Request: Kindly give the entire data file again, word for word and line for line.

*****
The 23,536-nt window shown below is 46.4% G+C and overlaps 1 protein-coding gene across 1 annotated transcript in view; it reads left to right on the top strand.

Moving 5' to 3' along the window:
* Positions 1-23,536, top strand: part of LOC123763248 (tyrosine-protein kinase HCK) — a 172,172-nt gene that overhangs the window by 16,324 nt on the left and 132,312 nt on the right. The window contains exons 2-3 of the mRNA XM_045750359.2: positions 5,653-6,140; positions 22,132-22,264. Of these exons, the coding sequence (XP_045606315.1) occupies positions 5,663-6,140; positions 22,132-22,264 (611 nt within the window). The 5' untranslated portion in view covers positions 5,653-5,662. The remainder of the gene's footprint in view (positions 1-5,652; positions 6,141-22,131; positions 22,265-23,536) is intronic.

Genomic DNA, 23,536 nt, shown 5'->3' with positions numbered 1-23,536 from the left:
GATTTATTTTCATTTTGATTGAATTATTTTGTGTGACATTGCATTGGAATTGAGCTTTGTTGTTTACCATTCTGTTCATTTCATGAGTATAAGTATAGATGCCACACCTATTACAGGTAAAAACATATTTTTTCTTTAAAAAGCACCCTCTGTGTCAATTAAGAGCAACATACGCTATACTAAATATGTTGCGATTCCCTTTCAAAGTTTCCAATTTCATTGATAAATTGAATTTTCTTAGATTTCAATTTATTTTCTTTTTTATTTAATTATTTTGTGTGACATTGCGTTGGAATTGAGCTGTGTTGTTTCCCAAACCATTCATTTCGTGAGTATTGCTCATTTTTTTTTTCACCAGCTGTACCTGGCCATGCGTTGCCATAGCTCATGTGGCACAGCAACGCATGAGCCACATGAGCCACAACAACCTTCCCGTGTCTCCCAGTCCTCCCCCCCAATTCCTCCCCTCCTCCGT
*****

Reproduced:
The 23,536-nt window shown below is 46.4% G+C and overlaps 1 protein-coding gene across 1 annotated transcript in view; it reads left to right on the top strand.

Moving 5' to 3' along the window:
* Positions 1-23,536, top strand: part of LOC123763248 (tyrosine-protein kinase HCK) — a 172,172-nt gene that overhangs the window by 16,324 nt on the left and 132,312 nt on the right. The window contains exons 2-3 of the mRNA XM_045750359.2: positions 5,653-6,140; positions 22,132-22,264. Of these exons, the coding sequence (XP_045606315.1) occupies positions 5,663-6,140; positions 22,132-22,264 (611 nt within the window). The 5' untranslated portion in view covers positions 5,653-5,662. The remainder of the gene's footprint in view (positions 1-5,652; positions 6,141-22,131; positions 22,265-23,536) is intronic.

Genomic DNA, 23,536 nt, shown 5'->3' with positions numbered 1-23,536 from the left:
GATTTATTTTCATTTTGATTGAATTATTTTGTGTGACATTGCATTGGAATTGAGCTTTGTTGTTTACCATTCTGTTCATTTCATGAGTATAAGTATAGATGCCACACCTATTACAGGTAAAAACATATTTTTTCTTTAAAAAGCACCCTCTGTGTCAATTAAGAGCAACATACGCTATACTAAATATGTTGCGATTCCCTTTCAAAGTTTCCAATTTCATTGATAAATTGAATTTTCTTAGATTTCAATTTATTTTCTTTTTTATTTAATTATTTTGTGTGACATTGCGTTGGAATTGAGCTGTGTTGTTTCCCAAACCATTCATTTCGTGAGTATTGCTCATTTTTTTTTTCACCAGCTGTACCTGGCCATGCGTTGCCATAGCTCATGTGGCACAGCAACGCATGAGCCACATGAGCCACAACAACCTTCCCGTGTCTCCCAGTCCTCCCCCCCAATTCCTCCCCTCCTCCGT